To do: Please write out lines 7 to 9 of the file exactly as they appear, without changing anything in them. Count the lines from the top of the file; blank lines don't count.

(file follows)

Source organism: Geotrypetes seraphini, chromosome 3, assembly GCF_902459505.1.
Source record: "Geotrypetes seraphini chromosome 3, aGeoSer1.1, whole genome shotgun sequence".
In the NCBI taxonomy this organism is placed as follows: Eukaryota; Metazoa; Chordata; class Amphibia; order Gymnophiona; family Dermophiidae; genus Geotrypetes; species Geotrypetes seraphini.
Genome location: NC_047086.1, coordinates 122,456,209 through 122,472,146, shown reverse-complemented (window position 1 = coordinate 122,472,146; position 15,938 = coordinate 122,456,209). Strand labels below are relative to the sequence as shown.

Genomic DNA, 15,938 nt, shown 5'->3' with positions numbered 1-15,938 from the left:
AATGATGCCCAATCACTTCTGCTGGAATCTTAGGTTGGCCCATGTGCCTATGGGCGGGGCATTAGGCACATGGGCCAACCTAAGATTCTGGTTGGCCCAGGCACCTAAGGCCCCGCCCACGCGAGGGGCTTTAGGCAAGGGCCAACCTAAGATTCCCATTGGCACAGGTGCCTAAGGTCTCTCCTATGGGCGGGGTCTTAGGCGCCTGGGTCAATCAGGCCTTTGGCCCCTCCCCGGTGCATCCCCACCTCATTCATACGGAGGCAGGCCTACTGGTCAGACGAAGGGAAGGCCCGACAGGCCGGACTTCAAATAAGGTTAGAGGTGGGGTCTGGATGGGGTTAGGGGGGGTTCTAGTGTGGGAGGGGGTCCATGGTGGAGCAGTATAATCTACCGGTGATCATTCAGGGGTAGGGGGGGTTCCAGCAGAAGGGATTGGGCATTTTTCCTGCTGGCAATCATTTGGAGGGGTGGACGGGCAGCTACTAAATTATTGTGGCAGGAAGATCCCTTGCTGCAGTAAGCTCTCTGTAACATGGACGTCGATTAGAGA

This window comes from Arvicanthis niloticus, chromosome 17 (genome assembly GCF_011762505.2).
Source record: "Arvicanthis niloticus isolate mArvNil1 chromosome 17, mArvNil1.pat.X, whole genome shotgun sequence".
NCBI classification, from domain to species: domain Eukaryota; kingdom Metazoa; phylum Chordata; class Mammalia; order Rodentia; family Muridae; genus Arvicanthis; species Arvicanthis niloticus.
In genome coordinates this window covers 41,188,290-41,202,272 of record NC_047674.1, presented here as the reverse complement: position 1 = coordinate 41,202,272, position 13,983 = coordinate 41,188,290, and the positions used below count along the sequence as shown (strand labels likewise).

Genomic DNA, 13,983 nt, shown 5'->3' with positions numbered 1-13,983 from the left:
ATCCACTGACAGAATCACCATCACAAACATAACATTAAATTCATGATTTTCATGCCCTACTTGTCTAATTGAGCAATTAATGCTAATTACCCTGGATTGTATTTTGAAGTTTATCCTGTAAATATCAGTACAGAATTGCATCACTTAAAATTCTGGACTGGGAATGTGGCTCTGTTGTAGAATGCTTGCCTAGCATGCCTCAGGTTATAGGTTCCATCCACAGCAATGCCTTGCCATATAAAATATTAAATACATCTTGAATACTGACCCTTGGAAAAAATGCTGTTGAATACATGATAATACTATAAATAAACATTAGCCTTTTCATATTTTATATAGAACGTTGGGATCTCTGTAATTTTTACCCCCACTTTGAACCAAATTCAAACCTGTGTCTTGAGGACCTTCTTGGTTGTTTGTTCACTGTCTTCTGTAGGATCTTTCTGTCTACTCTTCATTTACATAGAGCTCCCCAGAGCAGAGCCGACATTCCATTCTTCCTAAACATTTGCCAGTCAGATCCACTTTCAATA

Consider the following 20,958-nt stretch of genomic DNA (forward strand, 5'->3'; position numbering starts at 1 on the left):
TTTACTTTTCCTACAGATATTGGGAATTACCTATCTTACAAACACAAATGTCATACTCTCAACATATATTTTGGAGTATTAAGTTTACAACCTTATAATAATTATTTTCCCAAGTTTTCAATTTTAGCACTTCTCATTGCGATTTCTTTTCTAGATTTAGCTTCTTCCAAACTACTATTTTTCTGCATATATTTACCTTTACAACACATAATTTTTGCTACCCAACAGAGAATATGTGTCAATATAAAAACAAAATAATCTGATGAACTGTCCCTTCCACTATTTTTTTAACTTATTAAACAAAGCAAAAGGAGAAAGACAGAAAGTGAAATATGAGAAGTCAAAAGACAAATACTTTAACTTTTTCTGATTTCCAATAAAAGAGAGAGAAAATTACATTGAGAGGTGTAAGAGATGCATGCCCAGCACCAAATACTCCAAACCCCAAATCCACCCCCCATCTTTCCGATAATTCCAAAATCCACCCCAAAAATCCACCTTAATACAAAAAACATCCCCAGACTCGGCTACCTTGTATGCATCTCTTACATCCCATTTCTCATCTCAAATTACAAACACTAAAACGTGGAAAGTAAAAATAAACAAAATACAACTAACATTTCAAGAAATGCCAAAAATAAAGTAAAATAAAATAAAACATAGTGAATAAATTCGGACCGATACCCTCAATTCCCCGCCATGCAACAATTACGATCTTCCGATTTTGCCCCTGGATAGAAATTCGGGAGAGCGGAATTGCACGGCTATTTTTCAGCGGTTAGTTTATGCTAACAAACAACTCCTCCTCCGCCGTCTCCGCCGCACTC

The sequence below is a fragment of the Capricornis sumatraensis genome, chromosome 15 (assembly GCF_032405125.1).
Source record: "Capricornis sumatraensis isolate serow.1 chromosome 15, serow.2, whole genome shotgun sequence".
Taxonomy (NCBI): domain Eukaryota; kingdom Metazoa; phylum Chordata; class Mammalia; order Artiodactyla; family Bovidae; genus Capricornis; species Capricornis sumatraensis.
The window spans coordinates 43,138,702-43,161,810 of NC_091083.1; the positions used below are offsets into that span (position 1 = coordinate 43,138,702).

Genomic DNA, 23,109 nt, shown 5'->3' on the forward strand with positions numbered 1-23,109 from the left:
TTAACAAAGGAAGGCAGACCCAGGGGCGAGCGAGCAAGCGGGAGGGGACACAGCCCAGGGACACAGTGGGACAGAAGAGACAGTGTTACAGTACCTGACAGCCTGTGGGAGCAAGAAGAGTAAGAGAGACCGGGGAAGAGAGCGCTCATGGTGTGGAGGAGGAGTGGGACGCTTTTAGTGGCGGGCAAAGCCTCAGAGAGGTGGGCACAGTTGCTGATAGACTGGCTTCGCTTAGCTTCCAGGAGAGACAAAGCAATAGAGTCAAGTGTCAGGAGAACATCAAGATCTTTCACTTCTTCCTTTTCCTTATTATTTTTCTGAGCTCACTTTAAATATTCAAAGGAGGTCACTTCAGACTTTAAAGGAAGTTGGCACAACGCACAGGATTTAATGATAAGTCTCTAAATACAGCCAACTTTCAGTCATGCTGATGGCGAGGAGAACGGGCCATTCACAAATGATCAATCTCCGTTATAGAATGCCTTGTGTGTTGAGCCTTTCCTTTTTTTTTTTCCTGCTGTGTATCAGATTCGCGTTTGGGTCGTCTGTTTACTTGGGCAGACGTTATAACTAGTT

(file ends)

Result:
This window comes from Arvicanthis niloticus, chromosome 17 (genome assembly GCF_011762505.2).
Source record: "Arvicanthis niloticus isolate mArvNil1 chromosome 17, mArvNil1.pat.X, whole genome shotgun sequence".
NCBI classification, from domain to species: domain Eukaryota; kingdom Metazoa; phylum Chordata; class Mammalia; order Rodentia; family Muridae; genus Arvicanthis; species Arvicanthis niloticus.